The bikes were often assembled from old stock.
Unlike Sturmey Archer, Shimano didn’t stamp a date on their hubs.
This want ad popped up on Kijiji today.
“I saw this bike on the street in very good condition and was wondering how
many of these are sitting in the basements or garages of houses in Toronto.
It is a 10 speed with a seat called Speedic.
I think I paid $60 for it back in the mid-seventies…at Canadian Tire you
can buy a new 18 speed mountain bike for $99, today…go figure. “
A well preserved Speedic sadldle, a Brooks knock off made in Japan.
“They are “sharp/detail/colour accurate” pics and with the bike being in such good condition (especially the
seat) it just brought back a great memory of a 13 year old purchasing a bike
that was far too big. I rode it, re-painted it (red) and had it stolen one day after
school while I was taking driving lessons offered by the school.”
Same colour but made in Japan.
Here’s another one for sale in Kingston Ontario.
Hope this helps.
Thank you to everyone that attended and participated. This years’ show was even better than last years.
A few photos.
Photos by Kyle Schruder
This bike was purchased at the Toronto Vintage Bike Show last year. The owner is a young Actor friend who wishes to remain anonymous (for obvious reasons). He used it in a short film and literally beat the hell out of it.
It was given a quick fix and is ready to ride again.
Note the period correct sparkle hand grips.
There was a famous Toronto cyclist named Rob McLeod.
At the 1933 Canadian Cycling Championships Bob McLeod won all three official races (half-mile, mile and two-mile) and George Crompton finished second in the two-mile race. In June 1934 Crompton, McLean and McLeod finished second, third and fourth in a championship race at the Canadian National Exhibition track.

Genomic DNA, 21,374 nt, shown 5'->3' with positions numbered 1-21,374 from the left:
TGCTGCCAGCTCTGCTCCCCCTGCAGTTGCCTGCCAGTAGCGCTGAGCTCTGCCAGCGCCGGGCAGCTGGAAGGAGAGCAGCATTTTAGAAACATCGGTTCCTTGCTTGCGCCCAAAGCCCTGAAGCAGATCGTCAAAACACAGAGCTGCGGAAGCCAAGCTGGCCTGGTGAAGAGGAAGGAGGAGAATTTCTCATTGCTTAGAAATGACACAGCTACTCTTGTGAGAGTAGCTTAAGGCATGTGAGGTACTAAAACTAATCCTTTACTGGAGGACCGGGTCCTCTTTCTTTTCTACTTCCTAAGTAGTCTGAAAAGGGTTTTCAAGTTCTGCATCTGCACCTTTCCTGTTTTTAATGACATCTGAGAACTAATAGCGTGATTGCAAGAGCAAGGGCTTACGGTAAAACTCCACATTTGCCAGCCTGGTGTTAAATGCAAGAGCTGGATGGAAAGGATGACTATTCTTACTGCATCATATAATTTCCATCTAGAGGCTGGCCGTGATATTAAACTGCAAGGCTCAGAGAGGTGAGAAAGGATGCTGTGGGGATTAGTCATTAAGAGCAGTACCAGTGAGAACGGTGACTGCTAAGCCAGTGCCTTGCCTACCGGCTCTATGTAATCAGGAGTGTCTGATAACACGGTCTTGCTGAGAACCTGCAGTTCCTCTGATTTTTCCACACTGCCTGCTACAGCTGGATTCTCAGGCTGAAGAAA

McLeod represented Canada at the 1934 British Empire Games (Commonwealth Games). He surprised the world by beating a very strong field to win the premier cycling event of the games – the 10-mile race. In addition McLeod came second in the time trial.
When he returned home McLeod received a hero’s welcome. He was carried up Bay St. in flag draped chair by a large group of Toronto messengers (including Crompton and McLean) to the CNT messenger office.
All three CNT messengers continued to race each other in 1934 while trading victories at various distances. Crompton and McLeod would be crowned Canadian champions in 1936 and they would go on to represent Canada at the 1936 Olympics in Berlin.
The store carried Meteor and Falcon bicycles.
A neighbour was throwing this out yesterday so I grabbed it for a quick makeover.
I have a few students in need of transportation. It’s a Eaton’s Competition, Japanese parts, assembled in Canada by Beekay. Probably from the late 70’s early 80’s.
It appeared a quick fix/ cleanup. I switched the bars for some inverted North Road bars but discovered a broken bearing in the bottom bracket which I’ll try to replace today (Sunday).
Urbane Cycles on John is open at noon and should have the bearings and a couple of new crank pins as well.
The rear derailleur is a Shimano Eagle. Disreali Gears dates it form 1974, so this could be the actual date of the bike.